The Bermuda government has recently passed legislation in relation to Economic Substance to adhere to regulations imposed by the European Union.
Further to our client update of 21 December 2018 we have put together a brief overview of the new legislation now it has come into force.
The Economic Substance Act 2018 (the Act) and the Economic Substance Regulations 2018 (the Regulations, together with the Act, the Laws) came into force in Bermuda on 31 December 2018. As a result of the Laws, all Bermuda companies, limited liability companies (LLCs) and limited partnerships with separate legal personality engaged in relevant activities will need to comply with the Laws and to file an annual economic substance declaration (an ESD) demonstrating their substantive economic connection to Bermuda. Existing entities caught by the Laws have until 30 June 2019. New entities will need to comply from incorporation.
The EU Code of Conduct Group is due to report to Bermuda in late February/early March with its feedback on the Laws and it is quite likely that further changes will be required in order to incorporate the feedback and to align with the legislation of other Overseas Territories. Furthermore, we are waiting for the Bermuda Government to issue its guidance notes to assist with interpretation of the Laws, particularly in relation to the meaning of adequate.
To what entities do the Laws apply?
The Laws apply to all entities registered in Bermuda (companies, LLCs and limited partnerships with separate legal personality) which carry out a relevant activity. Relevant activity is defined in the Act and includes the following:
- Banking business
- Distribution and service centre business
- Finance and leasing business
- Fund management business
- Headquarters business
- Holding company business
- Insurance business
- Intellectual property holding business
- Shipping business
The Act provides that every entity carrying out a relevant activity must maintain a substantial economic presence in Bermuda by virtue of:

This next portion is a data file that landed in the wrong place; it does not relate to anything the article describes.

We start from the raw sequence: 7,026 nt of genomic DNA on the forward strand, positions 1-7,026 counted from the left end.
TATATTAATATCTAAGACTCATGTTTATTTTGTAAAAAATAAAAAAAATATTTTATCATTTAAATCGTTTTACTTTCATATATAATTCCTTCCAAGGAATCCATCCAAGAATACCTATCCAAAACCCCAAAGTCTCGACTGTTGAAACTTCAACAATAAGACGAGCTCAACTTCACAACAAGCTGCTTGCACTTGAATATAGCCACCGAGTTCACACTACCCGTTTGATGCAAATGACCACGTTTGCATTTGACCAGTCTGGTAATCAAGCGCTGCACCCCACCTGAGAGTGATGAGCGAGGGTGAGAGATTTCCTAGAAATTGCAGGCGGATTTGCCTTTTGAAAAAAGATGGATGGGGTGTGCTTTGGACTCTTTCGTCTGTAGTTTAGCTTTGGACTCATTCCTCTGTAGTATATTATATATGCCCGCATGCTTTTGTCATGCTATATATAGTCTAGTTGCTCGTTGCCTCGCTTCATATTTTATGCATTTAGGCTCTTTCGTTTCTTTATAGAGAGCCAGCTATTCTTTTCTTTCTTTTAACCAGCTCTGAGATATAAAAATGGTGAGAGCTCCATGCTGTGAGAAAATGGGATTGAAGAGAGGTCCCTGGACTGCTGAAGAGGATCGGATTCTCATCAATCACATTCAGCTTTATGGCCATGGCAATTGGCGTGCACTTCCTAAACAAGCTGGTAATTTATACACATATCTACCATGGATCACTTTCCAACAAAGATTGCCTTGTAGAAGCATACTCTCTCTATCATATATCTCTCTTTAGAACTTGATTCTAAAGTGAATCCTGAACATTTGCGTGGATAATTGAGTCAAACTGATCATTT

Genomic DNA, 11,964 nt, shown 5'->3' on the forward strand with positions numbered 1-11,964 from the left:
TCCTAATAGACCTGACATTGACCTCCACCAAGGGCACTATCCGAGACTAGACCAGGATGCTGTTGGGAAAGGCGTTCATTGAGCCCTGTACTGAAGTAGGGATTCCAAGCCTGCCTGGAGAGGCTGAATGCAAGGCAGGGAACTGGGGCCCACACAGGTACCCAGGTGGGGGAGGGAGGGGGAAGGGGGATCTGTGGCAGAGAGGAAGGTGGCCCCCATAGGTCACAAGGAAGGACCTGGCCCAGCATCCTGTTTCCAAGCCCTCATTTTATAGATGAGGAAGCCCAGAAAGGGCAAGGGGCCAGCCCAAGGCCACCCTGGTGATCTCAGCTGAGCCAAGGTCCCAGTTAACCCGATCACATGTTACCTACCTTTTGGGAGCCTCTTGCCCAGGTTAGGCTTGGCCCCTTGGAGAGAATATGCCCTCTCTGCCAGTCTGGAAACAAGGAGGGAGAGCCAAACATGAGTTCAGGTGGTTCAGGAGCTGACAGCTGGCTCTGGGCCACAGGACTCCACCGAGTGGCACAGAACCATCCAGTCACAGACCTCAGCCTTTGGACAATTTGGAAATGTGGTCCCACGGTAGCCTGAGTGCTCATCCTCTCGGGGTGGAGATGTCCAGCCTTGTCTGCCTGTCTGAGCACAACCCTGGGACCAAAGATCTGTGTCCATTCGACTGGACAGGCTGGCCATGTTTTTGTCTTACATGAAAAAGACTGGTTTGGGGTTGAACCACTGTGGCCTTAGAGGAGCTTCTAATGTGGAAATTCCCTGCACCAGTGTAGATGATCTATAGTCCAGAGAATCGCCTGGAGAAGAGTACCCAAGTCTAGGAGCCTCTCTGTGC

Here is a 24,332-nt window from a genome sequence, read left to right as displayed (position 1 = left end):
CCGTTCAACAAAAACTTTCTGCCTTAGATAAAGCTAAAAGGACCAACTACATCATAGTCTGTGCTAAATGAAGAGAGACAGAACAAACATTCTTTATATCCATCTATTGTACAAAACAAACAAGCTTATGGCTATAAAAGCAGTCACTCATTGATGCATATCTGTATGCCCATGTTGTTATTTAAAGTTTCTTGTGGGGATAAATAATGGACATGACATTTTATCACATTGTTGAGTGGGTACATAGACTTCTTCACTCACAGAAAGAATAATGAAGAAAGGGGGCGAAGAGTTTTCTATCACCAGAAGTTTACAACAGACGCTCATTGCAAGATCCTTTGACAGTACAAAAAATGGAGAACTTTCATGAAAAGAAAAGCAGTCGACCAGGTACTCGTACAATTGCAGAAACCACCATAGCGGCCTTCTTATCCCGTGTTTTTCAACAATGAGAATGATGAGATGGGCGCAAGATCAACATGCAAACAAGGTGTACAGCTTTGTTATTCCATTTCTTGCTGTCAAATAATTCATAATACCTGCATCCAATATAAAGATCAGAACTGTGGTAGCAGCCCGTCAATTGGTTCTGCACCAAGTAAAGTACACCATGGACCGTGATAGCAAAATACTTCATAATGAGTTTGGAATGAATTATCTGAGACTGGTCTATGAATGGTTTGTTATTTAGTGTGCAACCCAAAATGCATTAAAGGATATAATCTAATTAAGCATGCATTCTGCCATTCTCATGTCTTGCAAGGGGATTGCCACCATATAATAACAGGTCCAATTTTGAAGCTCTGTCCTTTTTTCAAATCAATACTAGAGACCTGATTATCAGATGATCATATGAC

- being managed and directed from Bermuda;
- undertaking core income generating activities in Bermuda with respect to the relevant activity;
- maintaining an adequate physical presence in Bermuda;
- employing adequate full-time employees in Bermuda with suitable qualifications; and
- incurring adequate operating expenditure in Bermuda in relation to the relevant activity. In addition, an entity must comply with any requirements set out in the Regulations.
The Regulations list the information that an entity will have to disclose to the Registrar in relation to economic substance (supplementing what is listed in the Act), state that to satisfy economic substance requirements the core income generating activities of an entity with respect to a relevant activity must be undertaken in Bermuda, and set out the types of activities that would apply in respect of each category of relevant activity.
Which relevant activities would apply?
The relevant activity that is most likely to apply to the Company as a holding entity, although you should consider whether any other categories could potentially be relevant.
The Regulations provide that an entity is a pure equity holding entity where it only holds equity participations in one or more entities, and earns passive revenues from dividends, distributions, capital gains and other incidental income only.
For such entities, lower economic substance requirements apply which we describe further below.
What are the lower economic substance requirements for holding entities?
The economic substance requirements of holding entities are lower than that applicable to other entities conducting relevant activities. To satisfy economic substance requirements, a holding entity being a pure equity holding company, is subject to minimum economic substance requirements, which are set out in regulation 4 of the Regulations and are defined as:
- compliance with applicable corporate governance requirements set forth in the Companies Act 1981, the Limited Liability Companies Act 2016 and Partnerships Acts, including keeping records of account, books and papers and financial statements; and
- submission of an annual ESD.
In addition, a holding entity must have adequate employees for holding and managing equity participations and adequate premises in Bermuda. The Laws apply a subjective test in respect of these economic substance requirements, such that the requirements as to physical presence and employees must be adequate. There is no statutory definition of adequate, deliberately so. For a pure equity holding company that does nothing apart from hold investments and have its annual meetings, it is likely to be sufficient for such entity to declare in its ESD that adequate premises and adequate employees for such entity is none.
Next steps for Marbury clients
Your usual Marbury representative will be in touch when further guidance has been published.
This guide provides an overview of economic substance in Bermuda and should not be read as legal advice. For more information, please contact Marbury.